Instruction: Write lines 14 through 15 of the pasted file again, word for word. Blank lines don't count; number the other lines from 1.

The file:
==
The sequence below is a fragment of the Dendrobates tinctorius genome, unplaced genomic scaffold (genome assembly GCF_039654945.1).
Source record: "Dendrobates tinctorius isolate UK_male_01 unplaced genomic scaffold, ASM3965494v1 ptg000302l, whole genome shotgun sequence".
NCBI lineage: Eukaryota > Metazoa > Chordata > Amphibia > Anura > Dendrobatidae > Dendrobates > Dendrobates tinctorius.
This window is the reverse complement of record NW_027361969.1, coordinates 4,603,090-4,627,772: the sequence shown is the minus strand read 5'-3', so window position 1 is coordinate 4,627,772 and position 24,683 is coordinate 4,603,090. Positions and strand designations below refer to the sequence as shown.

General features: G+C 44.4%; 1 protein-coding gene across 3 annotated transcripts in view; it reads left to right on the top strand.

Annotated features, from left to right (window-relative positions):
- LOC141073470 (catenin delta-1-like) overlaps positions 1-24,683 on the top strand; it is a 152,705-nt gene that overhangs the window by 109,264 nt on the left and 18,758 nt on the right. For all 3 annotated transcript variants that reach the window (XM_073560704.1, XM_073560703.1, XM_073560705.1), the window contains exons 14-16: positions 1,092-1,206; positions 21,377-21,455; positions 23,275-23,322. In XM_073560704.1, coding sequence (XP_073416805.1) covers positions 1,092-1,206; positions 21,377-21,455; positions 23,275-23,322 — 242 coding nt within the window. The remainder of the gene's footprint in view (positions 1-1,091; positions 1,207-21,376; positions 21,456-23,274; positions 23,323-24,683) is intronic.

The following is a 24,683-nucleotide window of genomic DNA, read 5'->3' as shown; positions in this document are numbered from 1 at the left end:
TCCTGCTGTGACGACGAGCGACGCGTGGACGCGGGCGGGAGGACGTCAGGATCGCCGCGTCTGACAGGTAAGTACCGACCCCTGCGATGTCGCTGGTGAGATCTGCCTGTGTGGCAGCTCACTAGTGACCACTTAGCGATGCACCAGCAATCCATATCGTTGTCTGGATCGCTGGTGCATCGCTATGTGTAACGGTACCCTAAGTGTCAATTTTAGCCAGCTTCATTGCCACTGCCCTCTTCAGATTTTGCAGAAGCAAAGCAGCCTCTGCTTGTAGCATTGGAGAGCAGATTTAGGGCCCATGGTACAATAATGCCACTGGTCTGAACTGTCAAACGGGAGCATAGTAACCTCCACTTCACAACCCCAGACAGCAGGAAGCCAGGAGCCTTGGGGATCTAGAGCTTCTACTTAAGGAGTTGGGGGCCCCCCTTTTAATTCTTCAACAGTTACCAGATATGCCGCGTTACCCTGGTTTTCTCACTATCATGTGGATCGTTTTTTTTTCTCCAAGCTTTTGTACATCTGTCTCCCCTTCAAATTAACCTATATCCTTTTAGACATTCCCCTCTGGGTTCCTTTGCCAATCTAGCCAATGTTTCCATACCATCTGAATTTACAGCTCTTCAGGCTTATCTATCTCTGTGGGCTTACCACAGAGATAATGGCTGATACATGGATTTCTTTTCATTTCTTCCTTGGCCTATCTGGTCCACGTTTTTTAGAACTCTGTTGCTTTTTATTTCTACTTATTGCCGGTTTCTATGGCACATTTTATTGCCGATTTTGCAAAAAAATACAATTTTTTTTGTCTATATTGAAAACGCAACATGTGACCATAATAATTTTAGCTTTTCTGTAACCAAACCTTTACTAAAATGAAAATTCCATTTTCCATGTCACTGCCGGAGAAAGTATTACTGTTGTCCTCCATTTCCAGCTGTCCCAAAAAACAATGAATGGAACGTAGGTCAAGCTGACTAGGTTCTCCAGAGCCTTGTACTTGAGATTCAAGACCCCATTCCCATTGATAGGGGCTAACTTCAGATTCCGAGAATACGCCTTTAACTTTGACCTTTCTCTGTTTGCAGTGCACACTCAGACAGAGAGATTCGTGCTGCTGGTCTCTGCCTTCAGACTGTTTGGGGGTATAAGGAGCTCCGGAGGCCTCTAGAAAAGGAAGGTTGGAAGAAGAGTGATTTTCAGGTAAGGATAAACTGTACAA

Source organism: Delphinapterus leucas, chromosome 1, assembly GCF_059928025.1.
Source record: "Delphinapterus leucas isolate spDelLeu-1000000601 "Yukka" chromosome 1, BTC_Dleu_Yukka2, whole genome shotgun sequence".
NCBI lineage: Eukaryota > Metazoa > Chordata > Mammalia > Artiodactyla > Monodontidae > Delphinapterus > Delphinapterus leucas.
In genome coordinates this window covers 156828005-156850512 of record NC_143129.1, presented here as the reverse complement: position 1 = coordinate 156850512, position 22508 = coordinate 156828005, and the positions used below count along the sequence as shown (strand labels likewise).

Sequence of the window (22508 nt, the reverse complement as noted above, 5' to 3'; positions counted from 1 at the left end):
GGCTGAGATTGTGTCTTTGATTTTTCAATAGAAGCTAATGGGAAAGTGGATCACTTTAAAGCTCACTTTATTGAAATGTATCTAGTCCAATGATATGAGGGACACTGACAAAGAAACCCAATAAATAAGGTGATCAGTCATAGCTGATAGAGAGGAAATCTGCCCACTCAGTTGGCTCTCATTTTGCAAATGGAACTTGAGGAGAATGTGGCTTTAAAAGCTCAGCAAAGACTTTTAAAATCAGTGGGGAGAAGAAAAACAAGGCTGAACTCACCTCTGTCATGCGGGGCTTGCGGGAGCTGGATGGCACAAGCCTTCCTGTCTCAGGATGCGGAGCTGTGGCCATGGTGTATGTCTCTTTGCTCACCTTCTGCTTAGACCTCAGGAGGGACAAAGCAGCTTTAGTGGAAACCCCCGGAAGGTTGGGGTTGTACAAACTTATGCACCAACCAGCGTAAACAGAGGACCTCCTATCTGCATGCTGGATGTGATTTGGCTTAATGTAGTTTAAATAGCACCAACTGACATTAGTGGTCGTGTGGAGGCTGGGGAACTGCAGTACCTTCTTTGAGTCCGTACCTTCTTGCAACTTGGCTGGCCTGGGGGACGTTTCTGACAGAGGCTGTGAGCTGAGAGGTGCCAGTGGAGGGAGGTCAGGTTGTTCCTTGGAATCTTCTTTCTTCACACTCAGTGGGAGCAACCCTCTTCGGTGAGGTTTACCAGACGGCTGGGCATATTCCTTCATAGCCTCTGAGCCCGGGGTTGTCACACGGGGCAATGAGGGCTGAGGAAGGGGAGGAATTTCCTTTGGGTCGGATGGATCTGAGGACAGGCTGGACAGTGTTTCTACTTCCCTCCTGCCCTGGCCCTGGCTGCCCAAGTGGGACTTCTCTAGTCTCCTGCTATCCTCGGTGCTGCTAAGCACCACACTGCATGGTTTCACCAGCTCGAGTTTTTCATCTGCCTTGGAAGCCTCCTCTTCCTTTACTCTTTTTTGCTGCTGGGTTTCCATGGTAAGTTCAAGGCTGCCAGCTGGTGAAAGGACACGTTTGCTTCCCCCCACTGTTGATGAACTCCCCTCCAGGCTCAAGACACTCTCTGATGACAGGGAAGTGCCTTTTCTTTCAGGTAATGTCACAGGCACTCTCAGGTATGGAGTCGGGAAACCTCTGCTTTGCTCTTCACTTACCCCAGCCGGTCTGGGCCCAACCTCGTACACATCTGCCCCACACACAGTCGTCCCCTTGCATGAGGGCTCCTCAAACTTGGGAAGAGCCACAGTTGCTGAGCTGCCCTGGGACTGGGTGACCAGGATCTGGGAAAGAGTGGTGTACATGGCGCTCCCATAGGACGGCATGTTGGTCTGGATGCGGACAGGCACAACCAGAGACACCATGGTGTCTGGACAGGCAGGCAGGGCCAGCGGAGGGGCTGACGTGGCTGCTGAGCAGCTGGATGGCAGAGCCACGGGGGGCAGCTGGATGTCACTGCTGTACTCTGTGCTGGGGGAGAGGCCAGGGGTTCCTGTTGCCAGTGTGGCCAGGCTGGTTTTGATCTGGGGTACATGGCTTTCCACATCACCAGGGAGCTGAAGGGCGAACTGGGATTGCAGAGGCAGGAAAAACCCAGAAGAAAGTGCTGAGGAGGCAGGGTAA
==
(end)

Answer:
Sequence of the window (22508 nt, the reverse complement as noted above, 5' to 3'; positions counted from 1 at the left end):
GGCTGAGATTGTGTCTTTGATTTTTCAATAGAAGCTAATGGGAAAGTGGATCACTTTAAAGCTCACTTTATTGAAATGTATCTAGTCCAATGATATGAGGGACACTGACAAAGAAACCCAATAAATAAGGTGATCAGTCATAGCTGATAGAGAGGAAATCTGCCCACTCAGTTGGCTCTCATTTTGCAAATGGAACTTGAGGAGAATGTGGCTTTAAAAGCTCAGCAAAGACTTTTAAAATCAGTGGGGAGAAGAAAAACAAGGCTGAACTCACCTCTGTCATGCGGGGCTTGCGGGAGCTGGATGGCACAAGCCTTCCTGTCTCAGGATGCGGAGCTGTGGCCATGGTGTATGTCTCTTTGCTCACCTTCTGCTTAGACCTCAGGAGGGACAAAGCAGCTTTAGTGGAAACCCCCGGAAGGTTGGGGTTGTACAAACTTATGCACCAACCAGCGTAAACAGAGGACCTCCTATCTGCATGCTGGATGTGATTTGGCTTAATGTAGTTTAAATAGCACCAACTGACATTAGTGGTCGTGTGGAGGCTGGGGAACTGCAGTACCTTCTTTGAGTCCGTACCTTCTTGCAACTTGGCTGGCCTGGGGGACGTTTCTGACAGAGGCTGTGAGCTGAGAGGTGCCAGTGGAGGGAGGTCAGGTTGTTCCTTGGAATCTTCTTTCTTCACACTCAGTGGGAGCAACCCTCTTCGGTGAGGTTTACCAGACGGCTGGGCATATTCCTTCATAGCCTCTGAGCCCGGGGTTGTCACACGGGGCAATGAGGGCTGAGGAAGGGGAGGAATTTCCTTTGGGTCGGATGGATCTGAGGACAGGCTGGACAGTGTTTCTACTTCCCTCCTGCCCTGGCCCTGGCTGCCCAAGTGGGACTTCTCTAGTCTCCTGCTATCCTCGGTGCTGCTAAGCACCACACTGCATGGTTTCACCAGCTCGAGTTTTTCATCTGCCTTGGAAGCCTCCTCTTCCTTTACTCTTTTTTGCTGCTGGGTTTCCATGGTAAGTTCAAGGCTGCCAGCTGGTGAAAGGACACGTTTGCTTCCCCCCACTGTTGATGAACTCCCCTCCAGGCTCAAGACACTCTCTGATGACAGGGAAGTGCCTTTTCTTTCAGGTAATGTCACAGGCACTCTCAGGTATGGAGTCGGGAAACCTCTGCTTTGCTCTTCACTTACCCCAGCCGGTCTGGGCCCAACCTCGTACACATCTGCCCCACACACAGTCGTCCCCTTGCATGAGGGCTCCTCAAACTTGGGAAGAGCCACAGTTGCTGAGCTGCCCTGGGACTGGGTGACCAGGATCTGGGAAAGAGTGGTGTACATGGCGCTCCCATAGGACGGCATGTTGGTCTGGATGCGGACAGGCACAACCAGAGACACCATGGTGTCTGGACAGGCAGGCAGGGCCAGCGGAGGGGCTGACGTGGCTGCTGAGCAGCTGGATGGCAGAGCCACGGGGGGCAGCTGGATGTCACTGCTGTACTCTGTGCTGGGGGAGAGGCCAGGGGTTCCTGTTGCCAGTGTGGCCAGGCTGGTTTTGATCTGGGGTACATGGCTTTCCACATCACCAGGGAGCTGAAGGGCGAACTGGGATTGCAGAGGCAGGAAAAACCCAGAAGAAAGTGCTGAGGAGGCAGGGTAA